The line between teacher and student became even more blurred when one of our students suddenly dropped out of camp in the second week. At this point our group was in full rehearsal mode and losing a cast member was a setback. I was asked to jump in and become part of our camp’s Twelfth Night cast, playing Feste and Duke Orsino. Introducing myself as a cast-mate to my students posed an entirely new challenge. While I still wanted to be respected as an authority figure, this shift effectively made me, in some ways, even more of a camper myself! Warm-ups and other exercises became less about setting an example and more about being a supportive cast-mate, although I still did the former sometimes. For instance, most campers played multiple roles, like I did, and the only way to distinguish between different characters was using different costume sashes and changes in physical presence. My two characters, Feste and Duke Orsino, were very different, and I wanted to make sure I set an example for the students by showing that difference clearly onstage through acting technique.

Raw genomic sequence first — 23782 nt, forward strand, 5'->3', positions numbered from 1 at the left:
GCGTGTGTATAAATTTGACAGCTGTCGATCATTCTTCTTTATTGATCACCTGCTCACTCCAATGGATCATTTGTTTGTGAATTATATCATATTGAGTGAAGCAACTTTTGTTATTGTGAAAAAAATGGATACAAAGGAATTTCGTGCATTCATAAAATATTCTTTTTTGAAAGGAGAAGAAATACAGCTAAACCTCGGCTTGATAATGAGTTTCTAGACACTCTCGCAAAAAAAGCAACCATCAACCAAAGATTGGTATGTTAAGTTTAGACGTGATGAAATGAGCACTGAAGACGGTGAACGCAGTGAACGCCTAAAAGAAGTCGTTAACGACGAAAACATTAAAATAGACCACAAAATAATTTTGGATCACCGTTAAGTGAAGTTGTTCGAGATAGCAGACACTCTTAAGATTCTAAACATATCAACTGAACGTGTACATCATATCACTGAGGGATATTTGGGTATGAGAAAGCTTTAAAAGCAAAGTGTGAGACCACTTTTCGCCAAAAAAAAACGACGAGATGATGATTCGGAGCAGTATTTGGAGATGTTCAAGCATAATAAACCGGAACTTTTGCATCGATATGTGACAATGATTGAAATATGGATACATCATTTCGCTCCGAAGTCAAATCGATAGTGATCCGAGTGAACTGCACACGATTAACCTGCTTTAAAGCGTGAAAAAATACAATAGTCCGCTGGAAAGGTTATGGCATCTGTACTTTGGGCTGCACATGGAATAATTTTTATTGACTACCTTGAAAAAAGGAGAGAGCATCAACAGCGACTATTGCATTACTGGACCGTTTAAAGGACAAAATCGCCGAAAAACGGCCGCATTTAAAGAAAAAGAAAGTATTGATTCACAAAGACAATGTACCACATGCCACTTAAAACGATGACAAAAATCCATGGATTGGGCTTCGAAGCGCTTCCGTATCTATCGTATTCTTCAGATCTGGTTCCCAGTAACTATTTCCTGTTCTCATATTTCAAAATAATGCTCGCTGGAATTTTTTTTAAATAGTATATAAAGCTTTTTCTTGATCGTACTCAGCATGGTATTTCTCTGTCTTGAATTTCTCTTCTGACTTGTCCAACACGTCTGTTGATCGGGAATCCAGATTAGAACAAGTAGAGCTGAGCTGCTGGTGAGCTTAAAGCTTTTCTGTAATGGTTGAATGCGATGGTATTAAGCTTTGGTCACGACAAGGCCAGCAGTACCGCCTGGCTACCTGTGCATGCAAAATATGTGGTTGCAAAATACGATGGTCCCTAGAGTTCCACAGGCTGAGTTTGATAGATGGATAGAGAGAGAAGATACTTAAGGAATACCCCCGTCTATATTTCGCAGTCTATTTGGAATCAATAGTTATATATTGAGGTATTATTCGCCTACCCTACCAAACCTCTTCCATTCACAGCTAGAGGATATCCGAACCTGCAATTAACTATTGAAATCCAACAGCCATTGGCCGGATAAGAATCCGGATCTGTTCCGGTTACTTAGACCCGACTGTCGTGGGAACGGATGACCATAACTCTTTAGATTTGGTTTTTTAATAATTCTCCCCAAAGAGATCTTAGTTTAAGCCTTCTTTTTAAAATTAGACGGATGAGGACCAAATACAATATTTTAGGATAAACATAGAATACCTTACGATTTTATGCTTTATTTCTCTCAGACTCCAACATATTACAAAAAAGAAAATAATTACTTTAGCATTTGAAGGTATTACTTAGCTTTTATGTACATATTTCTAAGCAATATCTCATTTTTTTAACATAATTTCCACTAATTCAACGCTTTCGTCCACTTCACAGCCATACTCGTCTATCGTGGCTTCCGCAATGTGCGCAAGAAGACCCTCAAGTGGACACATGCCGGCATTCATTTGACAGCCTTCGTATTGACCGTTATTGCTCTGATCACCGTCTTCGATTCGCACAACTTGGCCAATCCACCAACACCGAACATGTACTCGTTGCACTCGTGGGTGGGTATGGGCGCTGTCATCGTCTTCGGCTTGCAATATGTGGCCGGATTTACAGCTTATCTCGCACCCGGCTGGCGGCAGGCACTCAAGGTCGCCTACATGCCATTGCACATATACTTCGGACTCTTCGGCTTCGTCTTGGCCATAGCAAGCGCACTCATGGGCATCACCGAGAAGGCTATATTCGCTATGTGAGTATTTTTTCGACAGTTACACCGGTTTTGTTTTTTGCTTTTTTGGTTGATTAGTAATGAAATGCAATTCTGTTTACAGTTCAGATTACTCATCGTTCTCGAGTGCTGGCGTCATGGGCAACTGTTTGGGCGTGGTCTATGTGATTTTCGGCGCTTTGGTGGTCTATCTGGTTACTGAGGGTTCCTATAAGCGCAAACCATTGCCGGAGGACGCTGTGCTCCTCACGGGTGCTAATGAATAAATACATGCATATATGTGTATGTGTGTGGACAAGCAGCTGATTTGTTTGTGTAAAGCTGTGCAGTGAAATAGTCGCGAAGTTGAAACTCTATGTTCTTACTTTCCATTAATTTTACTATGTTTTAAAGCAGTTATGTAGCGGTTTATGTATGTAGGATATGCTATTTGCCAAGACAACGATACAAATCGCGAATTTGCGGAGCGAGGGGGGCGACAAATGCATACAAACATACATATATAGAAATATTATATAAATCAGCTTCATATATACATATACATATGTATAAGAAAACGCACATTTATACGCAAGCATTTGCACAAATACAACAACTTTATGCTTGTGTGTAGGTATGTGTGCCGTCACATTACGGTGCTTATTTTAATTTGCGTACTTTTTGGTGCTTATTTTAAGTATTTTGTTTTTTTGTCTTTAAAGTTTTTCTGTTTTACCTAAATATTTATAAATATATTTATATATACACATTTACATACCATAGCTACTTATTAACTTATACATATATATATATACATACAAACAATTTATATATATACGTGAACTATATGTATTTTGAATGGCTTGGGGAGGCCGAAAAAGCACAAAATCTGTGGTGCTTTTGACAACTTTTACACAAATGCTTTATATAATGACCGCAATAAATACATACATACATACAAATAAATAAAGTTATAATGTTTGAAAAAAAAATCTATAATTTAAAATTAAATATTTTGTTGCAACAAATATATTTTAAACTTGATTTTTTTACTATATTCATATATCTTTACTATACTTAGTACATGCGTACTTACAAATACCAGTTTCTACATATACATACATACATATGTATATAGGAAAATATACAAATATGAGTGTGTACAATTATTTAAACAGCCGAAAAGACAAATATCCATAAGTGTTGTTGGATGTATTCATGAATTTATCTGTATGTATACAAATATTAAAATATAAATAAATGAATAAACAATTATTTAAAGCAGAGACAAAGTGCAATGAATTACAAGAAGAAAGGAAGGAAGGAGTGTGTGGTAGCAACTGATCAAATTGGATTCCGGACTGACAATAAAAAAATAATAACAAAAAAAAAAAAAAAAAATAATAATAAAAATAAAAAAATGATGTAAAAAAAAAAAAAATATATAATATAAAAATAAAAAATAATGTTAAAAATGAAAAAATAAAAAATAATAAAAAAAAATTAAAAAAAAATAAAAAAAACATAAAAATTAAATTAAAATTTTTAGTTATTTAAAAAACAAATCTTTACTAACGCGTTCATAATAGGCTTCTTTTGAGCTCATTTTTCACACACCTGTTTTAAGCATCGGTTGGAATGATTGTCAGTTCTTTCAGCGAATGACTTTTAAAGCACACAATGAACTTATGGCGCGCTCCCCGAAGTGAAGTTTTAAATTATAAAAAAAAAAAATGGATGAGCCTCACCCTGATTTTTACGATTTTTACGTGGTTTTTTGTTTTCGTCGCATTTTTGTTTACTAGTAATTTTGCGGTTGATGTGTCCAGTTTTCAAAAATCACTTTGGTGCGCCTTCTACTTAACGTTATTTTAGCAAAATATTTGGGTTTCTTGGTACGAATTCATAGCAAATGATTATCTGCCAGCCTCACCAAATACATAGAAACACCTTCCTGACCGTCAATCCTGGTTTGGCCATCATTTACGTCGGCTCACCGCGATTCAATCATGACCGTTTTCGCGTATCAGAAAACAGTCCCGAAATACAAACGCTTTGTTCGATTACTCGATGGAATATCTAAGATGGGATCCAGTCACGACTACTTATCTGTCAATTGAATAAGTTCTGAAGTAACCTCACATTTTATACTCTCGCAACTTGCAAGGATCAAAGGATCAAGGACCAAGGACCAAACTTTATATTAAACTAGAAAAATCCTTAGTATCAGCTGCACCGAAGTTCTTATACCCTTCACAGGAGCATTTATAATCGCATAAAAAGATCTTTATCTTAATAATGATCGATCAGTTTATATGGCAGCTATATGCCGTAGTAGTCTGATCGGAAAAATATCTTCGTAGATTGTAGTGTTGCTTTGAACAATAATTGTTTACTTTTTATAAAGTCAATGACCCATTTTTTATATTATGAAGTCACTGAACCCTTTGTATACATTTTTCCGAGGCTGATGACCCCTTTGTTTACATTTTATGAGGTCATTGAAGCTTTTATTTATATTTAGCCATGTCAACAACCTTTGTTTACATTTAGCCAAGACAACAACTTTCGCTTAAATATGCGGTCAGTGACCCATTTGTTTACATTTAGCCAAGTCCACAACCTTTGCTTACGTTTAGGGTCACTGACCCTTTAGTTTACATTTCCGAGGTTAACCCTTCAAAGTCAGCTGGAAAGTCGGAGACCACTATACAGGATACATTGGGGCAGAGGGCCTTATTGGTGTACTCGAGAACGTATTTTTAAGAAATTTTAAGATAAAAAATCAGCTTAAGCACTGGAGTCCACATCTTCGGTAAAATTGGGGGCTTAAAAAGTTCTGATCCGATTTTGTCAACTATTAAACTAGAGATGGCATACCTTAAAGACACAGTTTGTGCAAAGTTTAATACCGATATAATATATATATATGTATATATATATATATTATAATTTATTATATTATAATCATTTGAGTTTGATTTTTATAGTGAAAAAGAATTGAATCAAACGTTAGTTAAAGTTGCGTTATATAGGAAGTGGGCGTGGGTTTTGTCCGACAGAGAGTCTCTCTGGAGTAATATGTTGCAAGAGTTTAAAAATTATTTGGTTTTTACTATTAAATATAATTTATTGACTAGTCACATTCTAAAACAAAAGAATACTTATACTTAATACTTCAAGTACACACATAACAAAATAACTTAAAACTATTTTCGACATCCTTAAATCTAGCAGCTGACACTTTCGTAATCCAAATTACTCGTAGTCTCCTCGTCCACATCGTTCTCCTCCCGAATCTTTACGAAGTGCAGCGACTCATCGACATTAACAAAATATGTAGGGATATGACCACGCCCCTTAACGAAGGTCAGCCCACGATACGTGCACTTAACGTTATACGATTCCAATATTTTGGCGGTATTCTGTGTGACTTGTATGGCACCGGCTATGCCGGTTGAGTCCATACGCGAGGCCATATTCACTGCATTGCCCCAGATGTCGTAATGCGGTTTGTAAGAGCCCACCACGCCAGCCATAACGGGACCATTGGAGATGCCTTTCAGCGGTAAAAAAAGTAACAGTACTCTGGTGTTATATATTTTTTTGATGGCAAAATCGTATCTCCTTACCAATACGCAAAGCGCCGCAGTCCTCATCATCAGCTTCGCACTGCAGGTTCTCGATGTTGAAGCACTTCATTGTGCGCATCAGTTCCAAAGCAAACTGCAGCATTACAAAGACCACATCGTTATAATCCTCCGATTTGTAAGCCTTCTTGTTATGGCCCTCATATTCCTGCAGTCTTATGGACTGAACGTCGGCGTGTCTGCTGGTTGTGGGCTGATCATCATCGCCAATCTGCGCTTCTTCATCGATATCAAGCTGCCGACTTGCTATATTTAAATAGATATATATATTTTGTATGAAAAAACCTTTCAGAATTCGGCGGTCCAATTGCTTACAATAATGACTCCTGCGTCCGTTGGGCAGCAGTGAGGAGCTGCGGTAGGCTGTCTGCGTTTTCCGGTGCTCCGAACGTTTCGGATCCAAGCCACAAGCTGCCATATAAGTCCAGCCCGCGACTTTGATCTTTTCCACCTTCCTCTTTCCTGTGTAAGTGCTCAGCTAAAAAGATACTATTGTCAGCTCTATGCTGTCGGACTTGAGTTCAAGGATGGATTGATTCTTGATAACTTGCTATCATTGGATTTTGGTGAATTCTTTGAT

“Perhaps the most important lesson I learned from this camp was to not shy away from the elements of play in life.”

The final performance took place in the famous John Hinkel amphitheater, and it was incredible to see how much can be accomplished in two short weeks! Each child had an understanding of both their character and the play, I was impressed by how the format of the camp made it easy to understand such complicated language and text.